The “screens” (which are actually micromirrors and projectors) are super bright, and despite “only” being 720p, it’s 720p per eye. So whether I was watching Philly D on YouTube, Ross and Rachel in Friends or Barry Allen in the Flash, everything seemed to be perfectly coloured, everything just worked and looked phenomenal that I wished I could show someone.
Which is where the only tangible downside of the Glyph is, whilst the other things, like the size and weight are annoying, they’re livable, the big problem with the Glyph is that it is near impossible to show off to anyone. It took me nearly 15 minutes to set up the Glyph first time, and that was after watching videos and reading the damn manual, Imagine doing that, inviting friends over, and then each person spends an additional 15-20 minutes trying to set it up, then you get them back and have to set it up for your eyes again, then another person wants to have a look, so they spend another 15-20 minutes trying to set it up, and you also without some trickery can’t see what theatre seeing and you can’t hear what they are hearing, It is like a personal Cinema, but one that only one person is allowed in at a time.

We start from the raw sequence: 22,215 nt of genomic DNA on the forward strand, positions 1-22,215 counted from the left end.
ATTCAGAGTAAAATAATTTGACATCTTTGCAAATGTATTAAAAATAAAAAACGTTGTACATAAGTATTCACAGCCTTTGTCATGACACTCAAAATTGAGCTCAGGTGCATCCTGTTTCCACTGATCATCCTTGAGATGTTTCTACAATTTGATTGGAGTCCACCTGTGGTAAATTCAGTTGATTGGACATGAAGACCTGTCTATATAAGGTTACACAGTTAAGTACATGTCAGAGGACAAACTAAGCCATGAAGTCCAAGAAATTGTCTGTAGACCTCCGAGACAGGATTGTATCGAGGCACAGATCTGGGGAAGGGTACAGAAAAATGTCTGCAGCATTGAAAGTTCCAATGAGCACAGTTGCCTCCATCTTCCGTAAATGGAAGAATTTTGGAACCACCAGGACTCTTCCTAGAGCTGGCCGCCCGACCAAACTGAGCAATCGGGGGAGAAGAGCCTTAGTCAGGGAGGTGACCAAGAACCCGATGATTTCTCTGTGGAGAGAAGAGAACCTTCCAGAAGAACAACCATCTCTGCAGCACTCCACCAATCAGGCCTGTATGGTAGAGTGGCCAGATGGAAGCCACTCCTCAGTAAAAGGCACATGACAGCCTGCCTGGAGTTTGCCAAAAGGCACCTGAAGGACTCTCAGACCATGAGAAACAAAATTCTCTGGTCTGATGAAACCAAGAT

The very thing that makes it so the Glyph can be used with a wide range of people (the incredibly extensive controls for the projectors) is the one thing that stops it from being able to be shown off to most people, which is a damn shame, because the Glyph is marvellous, but pretty much no-one will know.